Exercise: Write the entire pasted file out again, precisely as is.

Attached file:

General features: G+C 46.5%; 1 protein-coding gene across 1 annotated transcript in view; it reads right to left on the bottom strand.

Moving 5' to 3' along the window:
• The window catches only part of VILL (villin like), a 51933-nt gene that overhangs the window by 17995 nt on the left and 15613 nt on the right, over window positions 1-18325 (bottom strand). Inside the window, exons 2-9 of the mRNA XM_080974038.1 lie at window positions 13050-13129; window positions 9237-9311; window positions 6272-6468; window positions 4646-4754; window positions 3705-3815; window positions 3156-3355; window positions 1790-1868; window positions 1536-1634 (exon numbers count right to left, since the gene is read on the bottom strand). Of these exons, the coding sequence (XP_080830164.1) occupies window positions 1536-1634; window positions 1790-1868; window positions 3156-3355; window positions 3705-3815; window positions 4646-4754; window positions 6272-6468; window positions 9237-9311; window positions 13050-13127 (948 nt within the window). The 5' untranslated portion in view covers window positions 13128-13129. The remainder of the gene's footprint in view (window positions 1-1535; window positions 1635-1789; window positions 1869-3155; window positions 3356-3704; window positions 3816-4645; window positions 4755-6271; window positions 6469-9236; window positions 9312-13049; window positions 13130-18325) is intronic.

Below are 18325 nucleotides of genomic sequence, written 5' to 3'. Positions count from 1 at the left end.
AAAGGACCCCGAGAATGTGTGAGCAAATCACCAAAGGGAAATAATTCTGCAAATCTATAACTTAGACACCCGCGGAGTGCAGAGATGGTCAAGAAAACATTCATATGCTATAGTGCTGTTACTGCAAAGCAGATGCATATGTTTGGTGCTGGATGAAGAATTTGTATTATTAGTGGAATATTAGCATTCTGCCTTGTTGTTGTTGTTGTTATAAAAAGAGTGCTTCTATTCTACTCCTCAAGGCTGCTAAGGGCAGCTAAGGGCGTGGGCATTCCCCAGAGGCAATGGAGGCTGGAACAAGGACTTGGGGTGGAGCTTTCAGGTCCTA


General features: G+C 46.5%; 1 protein-coding gene across 1 annotated transcript in view; it reads right to left on the bottom strand.

Moving 5' to 3' along the window:
• The window catches only part of VILL (villin like), a 51933-nt gene that overhangs the window by 17995 nt on the left and 15613 nt on the right, over window positions 1-18325 (bottom strand). Inside the window, exons 2-9 of the mRNA XM_080974038.1 lie at window positions 13050-13129; window positions 9237-9311; window positions 6272-6468; window positions 4646-4754; window positions 3705-3815; window positions 3156-3355; window positions 1790-1868; window positions 1536-1634 (exon numbers count right to left, since the gene is read on the bottom strand). Of these exons, the coding sequence (XP_080830164.1) occupies window positions 1536-1634; window positions 1790-1868; window positions 3156-3355; window positions 3705-3815; window positions 4646-4754; window positions 6272-6468; window positions 9237-9311; window positions 13050-13127 (948 nt within the window). The 5' untranslated portion in view covers window positions 13128-13129. The remainder of the gene's footprint in view (window positions 1-1535; window positions 1635-1789; window positions 1869-3155; window positions 3356-3704; window positions 3816-4645; window positions 4755-6271; window positions 6469-9236; window positions 9312-13049; window positions 13130-18325) is intronic.

Below are 18325 nucleotides of genomic sequence, written 5' to 3'. Positions count from 1 at the left end.
AAAGGACCCCGAGAATGTGTGAGCAAATCACCAAAGGGAAATAATTCTGCAAATCTATAACTTAGACACCCGCGGAGTGCAGAGATGGTCAAGAAAACATTCATATGCTATAGTGCTGTTACTGCAAAGCAGATGCATATGTTTGGTGCTGGATGAAGAATTTGTATTATTAGTGGAATATTAGCATTCTGCCTTGTTGTTGTTGTTGTTATAAAAAGAGTGCTTCTATTCTACTCCTCAAGGCTGCTAAGGGCAGCTAAGGGCGTGGGCATTCCCCAGAGGCAATGGAGGCTGGAACAAGGACTTGGGGTGGAGCTTTCAGGTCCTA